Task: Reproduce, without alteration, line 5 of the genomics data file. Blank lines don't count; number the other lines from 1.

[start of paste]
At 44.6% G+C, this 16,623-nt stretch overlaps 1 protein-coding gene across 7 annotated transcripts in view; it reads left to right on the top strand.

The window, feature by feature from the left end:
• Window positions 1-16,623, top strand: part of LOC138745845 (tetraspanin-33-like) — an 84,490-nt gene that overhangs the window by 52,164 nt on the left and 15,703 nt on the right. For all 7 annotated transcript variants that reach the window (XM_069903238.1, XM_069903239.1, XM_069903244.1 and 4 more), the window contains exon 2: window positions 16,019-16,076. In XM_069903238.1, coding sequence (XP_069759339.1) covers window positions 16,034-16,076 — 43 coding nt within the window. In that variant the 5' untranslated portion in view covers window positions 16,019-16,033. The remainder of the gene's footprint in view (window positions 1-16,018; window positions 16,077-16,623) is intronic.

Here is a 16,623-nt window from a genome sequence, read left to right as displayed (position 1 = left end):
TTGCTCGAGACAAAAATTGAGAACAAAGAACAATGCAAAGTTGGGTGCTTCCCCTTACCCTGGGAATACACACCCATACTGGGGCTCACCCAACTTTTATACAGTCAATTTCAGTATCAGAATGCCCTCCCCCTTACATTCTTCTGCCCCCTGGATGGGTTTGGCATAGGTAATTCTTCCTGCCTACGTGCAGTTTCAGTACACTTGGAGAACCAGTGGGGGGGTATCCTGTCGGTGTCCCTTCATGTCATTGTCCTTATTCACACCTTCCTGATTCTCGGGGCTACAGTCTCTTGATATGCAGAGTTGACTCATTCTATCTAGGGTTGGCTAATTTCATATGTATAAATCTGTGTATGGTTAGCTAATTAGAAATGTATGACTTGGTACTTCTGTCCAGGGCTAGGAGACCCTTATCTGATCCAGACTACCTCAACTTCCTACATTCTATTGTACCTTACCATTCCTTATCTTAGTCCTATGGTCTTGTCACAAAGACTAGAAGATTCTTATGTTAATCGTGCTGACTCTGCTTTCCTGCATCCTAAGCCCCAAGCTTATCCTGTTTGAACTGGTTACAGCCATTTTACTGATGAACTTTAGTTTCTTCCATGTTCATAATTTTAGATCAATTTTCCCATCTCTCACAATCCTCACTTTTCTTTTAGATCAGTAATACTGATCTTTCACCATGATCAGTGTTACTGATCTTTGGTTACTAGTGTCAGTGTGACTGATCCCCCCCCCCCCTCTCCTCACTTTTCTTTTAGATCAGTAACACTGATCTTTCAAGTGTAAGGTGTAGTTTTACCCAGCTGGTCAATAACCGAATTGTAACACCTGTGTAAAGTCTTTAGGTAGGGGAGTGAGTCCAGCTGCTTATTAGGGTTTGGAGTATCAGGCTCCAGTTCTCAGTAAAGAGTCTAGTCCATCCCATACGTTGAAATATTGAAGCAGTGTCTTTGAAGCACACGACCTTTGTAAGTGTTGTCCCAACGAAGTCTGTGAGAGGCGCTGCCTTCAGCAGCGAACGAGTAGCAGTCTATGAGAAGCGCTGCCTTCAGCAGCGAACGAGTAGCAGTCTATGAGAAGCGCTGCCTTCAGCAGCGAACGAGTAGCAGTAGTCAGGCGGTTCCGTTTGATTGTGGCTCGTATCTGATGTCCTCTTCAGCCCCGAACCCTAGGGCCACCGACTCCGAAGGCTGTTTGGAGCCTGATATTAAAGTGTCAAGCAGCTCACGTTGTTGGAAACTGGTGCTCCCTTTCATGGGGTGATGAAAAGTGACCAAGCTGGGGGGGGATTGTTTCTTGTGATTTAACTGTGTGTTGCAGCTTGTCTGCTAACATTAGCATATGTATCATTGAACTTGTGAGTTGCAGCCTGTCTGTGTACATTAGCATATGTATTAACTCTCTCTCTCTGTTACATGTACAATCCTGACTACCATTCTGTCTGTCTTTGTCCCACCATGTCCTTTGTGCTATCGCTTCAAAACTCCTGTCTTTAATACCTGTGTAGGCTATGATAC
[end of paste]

TTGCTCGAGACAAAAATTGAGAACAAAGAACAATGCAAAGTTGGGTGCTTCCCCTTACCCTGGGAATACACACCCATACTGGGGCTCACCCAACTTTTATACAGTCAATTTCAGTATCAGAATGCCCTCCCCCTTACATTCTTCTGCCCCCTGGATGGGTTTGGCATAGGTAATTCTTCCTGCCTACGTGCAGTTTCAGTACACTTGGAGAACCAGTGGGGGGGTATCCTGTCGGTGTCCCTTCATGTCATTGTCCTTATTCACACCTTCCTGATTCTCGGGGCTACAGTCTCTTGATATGCAGAGTTGACTCATTCTATCTAGGGTTGGCTAATTTCATATGTATAAATCTGTGTATGGTTAGCTAATTAGAAATGTATGACTTGGTACTTCTGTCCAGGGCTAGGAGACCCTTATCTGATCCAGACTACCTCAACTTCCTACATTCTATTGTACCTTACCATTCCTTATCTTAGTCCTATGGTCTTGTCACAAAGACTAGAAGATTCTTATGTTAATCGTGCTGACTCTGCTTTCCTGCATCCTAAGCCCCAAGCTTATCCTGTTTGAACTGGTTACAGCCATTTTACTGATGAACTTTAGTTTCTTCCATGTTCATAATTTTAGATCAATTTTCCCATCTCTCACAATCCTCACTTTTCTTTTAGATCAGTAATACTGATCTTTCACCATGATCAGTGTTACTGATCTTTGGTTACTAGTGTCAGTGTGACTGATCCCCCCCCCCCCTCTCCTCACTTTTCTTTTAGATCAGTAACACTGATCTTTCAAGTGTAAGGTGTAGTTTTACCCAGCTGGTCAATAACCGAATTGTAACACCTGTGTAAAGTCTTTAGGTAGGGGAGTGAGTCCAGCTGCTTATTAGGGTTTGGAGTATCAGGCTCCAGTTCTCAGTAAAGAGTCTAGTCCATCCCATACGTTGAAATATTGAAGCAGTGTCTTTGAAGCACACGACCTTTGTAAGTGTTGTCCCAACGAAGTCTGTGAGAGGCGCTGCCTTCAGCAGCGAACGAGTAGCAGTCTATGAGAAGCGCTGCCTTCAGCAGCGAACGAGTAGCAGTCTATGAGAAGCGCTGCCTTCAGCAGCGAACGAGTAGCAGTAGTCAGGCGGTTCCGTTTGATTGTGGCTCGTATCTGATGTCCTCTTCAGCCCCGAACCCTAGGGCCACCGACTCCGAAGGCTGTTTGGAGCCTGATATTAAAGTGTCAAGCAGCTCACGTTGTTGGAAACTGGTGCTCCCTTTCATGGGGTGATGAAAAGTGACCAAGCTGGGGGGGGATTGTTTCTTGTGATTTAACTGTGTGTTGCAGCTTGTCTGCTAACATTAGCATATGTATCATTGAACTTGTGAGTTGCAGCCTGTCTGTGTACATTAGCATATGTATTAACTCTCTCTCTCTGTTACATGTACAATCCTGACTACCATTCTGTCTGTCTTTGTCCCACCATGTCCTTTGTGCTATCGCTTCAAAACTCCTGTCTTTAATACCTGTGTAGGCTATGATAC